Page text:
This week, I chose to focus on cooperative learning rather than effort and recognition because, while I can always work on improving how I communicate the expectations of hard work with my students and increase the amount of specific, tailored recognition, I cannot think of a situation in which my group work has met the criteria for cooperative learning. When it comes to cooperative grouping in my classroom, I do not believe I take the time necessary to look ahead and plan larger-scale group work. While I often employ the use of think-pair-share or buddy work, the cooperative work that goes on in my classroom so far does not fit the criteria set forth by Dean et al (2012) as something that constitutes cooperative learning. The authors say that the key components of cooperative learning were that there is positive interdependence, or that success can be obtained by all members of the group, and individual accountability, or students are each held accountable for their learning and receive feedback on their efforts in relation to the overall goal. These criteria are much less specific than those set by Johnson and Johnson (1999, as cited in Dean et al, 2012), which are five requirements that must be met by productive group work.
My previous classroom practice, though limited in its scope as it was a student teaching experience, did not include group activity that was structured enough to be considered cooperative learning. While buddy reading allowed both students time to read and help the other tackle difficult content-based words, there was hardly ever enough follow-up to consider the reflective piece to be “accountability” for their learning. I would consider myself, on a standards-based grading scale of 1 (Unsatisfactory) to 4 (Distinguished), to be at a 2 – Basic: I would like to do more cooperative grouping, and have in essence done pseudo-cooperative learning, but have yet to become proficient in the follow-up piece that allows students to know they are held accountable for their work.
The videos in class this week showed three cooperative learning activities, Silent Card Shuffle, Jigsaw, and Numbered Heads Together, two of which were new to me. I had done jigsaw-style lessons before, but not in the same manner they had in the video. In class, we would have students work in groups on one aspect of a lesson, then present what they learned with the class. The video showed a different strategy – each student was in two groups: their “home group” and their “expert group”. This small grouping made it easier for students to be responsible for others’ learning. Pitler and Stone find small group size to be important, stating that if there were larger groups, “it would be possible for some students to fade into the background and not be a part of the positive interdependence” (2012, p. 80). This echoes what Dean et al say when they state “members of larger groups tend to feel that their individual contributions will go unnoticed” (2012, p. 41). Doing the jigsaw activity as part of two smaller groups will help ensure that each student has a definitive role (the “expert” of their home group) and that their contribution will play a major role in their peers’ learning. I would like to try the other two activities that I had not tried before, but in the primary classroom I can imagine students will need much in the way of guidance for the first few times – this could be a great use of parent volunteers to help keep students on track.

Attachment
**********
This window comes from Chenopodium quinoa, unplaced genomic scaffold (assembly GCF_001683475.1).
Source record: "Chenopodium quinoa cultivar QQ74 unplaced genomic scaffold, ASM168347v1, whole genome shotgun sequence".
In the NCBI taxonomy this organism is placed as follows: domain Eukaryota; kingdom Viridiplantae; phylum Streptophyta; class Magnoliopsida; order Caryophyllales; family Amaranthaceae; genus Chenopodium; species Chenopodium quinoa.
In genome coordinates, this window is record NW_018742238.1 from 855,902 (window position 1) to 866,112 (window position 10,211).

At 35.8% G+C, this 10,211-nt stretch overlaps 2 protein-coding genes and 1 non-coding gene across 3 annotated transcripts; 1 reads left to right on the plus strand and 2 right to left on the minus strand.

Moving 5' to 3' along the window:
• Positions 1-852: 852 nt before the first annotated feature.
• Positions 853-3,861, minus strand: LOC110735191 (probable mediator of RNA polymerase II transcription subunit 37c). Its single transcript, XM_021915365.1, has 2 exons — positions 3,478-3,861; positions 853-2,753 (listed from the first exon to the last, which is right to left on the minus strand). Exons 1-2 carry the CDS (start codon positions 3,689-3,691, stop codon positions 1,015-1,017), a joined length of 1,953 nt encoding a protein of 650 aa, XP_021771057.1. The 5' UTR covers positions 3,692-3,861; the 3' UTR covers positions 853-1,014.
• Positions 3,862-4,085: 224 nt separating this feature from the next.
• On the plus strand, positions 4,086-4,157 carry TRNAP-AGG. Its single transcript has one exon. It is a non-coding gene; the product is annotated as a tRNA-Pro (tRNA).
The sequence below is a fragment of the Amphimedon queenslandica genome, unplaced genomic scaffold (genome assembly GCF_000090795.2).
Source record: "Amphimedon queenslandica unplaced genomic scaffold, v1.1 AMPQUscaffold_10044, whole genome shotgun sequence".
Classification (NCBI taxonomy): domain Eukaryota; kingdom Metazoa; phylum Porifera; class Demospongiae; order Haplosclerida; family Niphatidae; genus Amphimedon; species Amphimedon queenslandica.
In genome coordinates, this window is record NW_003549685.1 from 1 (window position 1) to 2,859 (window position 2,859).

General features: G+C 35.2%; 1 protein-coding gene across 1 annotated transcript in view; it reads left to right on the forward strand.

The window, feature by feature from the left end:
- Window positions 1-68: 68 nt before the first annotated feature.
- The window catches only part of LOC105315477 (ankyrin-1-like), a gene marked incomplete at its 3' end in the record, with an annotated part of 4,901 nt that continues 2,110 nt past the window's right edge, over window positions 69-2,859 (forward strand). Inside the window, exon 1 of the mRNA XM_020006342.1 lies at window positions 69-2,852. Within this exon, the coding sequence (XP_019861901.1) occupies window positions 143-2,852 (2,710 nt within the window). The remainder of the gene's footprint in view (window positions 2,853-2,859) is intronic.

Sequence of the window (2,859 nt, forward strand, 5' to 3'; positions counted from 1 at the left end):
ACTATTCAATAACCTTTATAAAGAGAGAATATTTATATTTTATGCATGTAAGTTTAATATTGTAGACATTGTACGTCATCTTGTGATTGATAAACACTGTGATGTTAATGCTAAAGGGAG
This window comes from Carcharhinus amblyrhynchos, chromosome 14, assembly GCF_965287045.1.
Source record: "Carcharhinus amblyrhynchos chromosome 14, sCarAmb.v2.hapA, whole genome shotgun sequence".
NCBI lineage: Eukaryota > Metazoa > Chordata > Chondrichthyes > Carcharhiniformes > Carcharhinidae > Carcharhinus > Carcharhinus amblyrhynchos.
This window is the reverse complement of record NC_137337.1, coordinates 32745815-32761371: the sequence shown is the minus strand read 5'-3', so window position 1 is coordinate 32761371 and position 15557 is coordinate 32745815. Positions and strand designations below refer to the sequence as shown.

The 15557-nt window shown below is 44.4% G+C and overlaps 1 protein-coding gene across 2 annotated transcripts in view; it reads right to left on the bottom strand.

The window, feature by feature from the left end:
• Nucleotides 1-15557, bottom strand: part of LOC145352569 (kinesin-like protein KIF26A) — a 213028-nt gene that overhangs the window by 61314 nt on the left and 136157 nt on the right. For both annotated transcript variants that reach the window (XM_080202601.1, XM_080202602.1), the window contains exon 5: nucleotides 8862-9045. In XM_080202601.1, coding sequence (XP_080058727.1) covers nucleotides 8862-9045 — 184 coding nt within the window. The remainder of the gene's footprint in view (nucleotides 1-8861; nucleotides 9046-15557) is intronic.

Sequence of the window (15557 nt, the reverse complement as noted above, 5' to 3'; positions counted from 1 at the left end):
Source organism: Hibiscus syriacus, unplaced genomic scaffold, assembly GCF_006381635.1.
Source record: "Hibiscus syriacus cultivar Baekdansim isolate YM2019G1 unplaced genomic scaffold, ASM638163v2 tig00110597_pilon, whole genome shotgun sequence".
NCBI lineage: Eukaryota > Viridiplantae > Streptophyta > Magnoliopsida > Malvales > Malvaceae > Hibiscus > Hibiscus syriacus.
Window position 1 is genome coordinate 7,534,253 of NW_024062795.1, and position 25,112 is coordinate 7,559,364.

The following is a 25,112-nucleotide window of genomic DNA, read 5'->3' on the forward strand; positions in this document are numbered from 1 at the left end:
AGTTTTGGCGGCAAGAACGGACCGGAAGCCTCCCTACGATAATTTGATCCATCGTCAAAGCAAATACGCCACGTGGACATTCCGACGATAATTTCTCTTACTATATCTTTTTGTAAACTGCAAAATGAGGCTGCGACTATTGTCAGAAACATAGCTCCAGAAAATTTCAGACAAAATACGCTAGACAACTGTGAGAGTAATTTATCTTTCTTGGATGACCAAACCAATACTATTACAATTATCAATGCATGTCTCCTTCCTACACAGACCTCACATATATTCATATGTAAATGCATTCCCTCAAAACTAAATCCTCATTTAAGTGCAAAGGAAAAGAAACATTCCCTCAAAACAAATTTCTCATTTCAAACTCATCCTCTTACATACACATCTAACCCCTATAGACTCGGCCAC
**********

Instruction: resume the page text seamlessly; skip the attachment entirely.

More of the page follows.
Dean, C. B., Hubbell, E. R., Pitler, H., & Stone, B. (2012). Classroom instruction that works: 2nd edition. Alexandria, VA: ASCD.
Pitler, H. & Stone, B. (2012). A handbook for classroom instruction that works: 2nd edition. Alexandria, VA: ASCD.